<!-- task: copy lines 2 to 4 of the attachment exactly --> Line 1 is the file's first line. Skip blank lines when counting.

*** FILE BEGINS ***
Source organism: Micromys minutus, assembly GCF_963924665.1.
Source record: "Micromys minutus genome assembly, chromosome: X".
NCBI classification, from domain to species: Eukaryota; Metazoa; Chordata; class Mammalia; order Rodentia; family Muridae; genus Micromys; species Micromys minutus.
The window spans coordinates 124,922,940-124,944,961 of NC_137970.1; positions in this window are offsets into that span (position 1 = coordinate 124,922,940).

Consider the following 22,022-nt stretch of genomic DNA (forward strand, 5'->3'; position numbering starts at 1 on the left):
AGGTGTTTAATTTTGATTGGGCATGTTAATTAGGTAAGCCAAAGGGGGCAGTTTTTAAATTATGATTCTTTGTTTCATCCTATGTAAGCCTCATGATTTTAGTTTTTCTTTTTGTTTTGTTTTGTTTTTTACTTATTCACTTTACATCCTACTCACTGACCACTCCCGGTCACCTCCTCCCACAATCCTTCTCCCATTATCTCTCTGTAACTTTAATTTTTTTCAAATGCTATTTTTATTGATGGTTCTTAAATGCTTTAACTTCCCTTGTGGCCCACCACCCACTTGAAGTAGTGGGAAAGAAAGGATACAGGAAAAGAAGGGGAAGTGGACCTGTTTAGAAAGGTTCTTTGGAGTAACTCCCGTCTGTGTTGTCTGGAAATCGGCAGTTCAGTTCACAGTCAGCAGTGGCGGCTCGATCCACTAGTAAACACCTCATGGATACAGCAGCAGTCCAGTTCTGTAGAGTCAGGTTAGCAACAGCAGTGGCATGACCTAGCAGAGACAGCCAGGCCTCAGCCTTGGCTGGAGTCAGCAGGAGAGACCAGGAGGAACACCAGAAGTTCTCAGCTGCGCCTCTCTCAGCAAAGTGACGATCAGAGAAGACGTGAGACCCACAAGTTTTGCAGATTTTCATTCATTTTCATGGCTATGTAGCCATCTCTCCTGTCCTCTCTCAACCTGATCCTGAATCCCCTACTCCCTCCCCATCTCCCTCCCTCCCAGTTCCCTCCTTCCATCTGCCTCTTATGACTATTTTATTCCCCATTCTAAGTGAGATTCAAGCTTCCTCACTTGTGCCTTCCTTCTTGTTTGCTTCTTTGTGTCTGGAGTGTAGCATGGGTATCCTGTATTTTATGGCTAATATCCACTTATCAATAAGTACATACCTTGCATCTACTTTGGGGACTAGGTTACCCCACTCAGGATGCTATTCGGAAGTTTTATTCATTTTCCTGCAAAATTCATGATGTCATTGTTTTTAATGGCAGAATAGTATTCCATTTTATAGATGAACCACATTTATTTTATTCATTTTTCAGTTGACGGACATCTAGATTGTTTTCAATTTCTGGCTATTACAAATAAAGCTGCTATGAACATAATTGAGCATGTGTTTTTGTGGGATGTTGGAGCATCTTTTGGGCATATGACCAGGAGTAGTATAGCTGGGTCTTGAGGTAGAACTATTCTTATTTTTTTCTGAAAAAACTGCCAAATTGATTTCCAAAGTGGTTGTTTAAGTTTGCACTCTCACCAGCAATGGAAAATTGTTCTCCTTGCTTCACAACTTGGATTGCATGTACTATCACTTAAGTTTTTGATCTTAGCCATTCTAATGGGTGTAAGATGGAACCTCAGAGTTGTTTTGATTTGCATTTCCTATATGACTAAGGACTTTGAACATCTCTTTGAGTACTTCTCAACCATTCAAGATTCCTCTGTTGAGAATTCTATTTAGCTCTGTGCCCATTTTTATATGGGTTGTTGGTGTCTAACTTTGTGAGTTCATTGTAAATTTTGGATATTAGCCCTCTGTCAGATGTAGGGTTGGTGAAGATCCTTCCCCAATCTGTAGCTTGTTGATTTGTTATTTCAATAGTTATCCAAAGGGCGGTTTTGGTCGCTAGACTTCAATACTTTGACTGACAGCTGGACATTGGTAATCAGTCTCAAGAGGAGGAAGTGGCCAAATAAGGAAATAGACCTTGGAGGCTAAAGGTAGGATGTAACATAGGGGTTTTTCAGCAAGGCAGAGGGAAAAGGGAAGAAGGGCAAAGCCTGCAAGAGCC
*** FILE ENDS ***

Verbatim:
Source record: "Micromys minutus genome assembly, chromosome: X".
NCBI classification, from domain to species: Eukaryota; Metazoa; Chordata; class Mammalia; order Rodentia; family Muridae; genus Micromys; species Micromys minutus.
The window spans coordinates 124,922,940-124,944,961 of NC_137970.1; positions in this window are offsets into that span (position 1 = coordinate 124,922,940).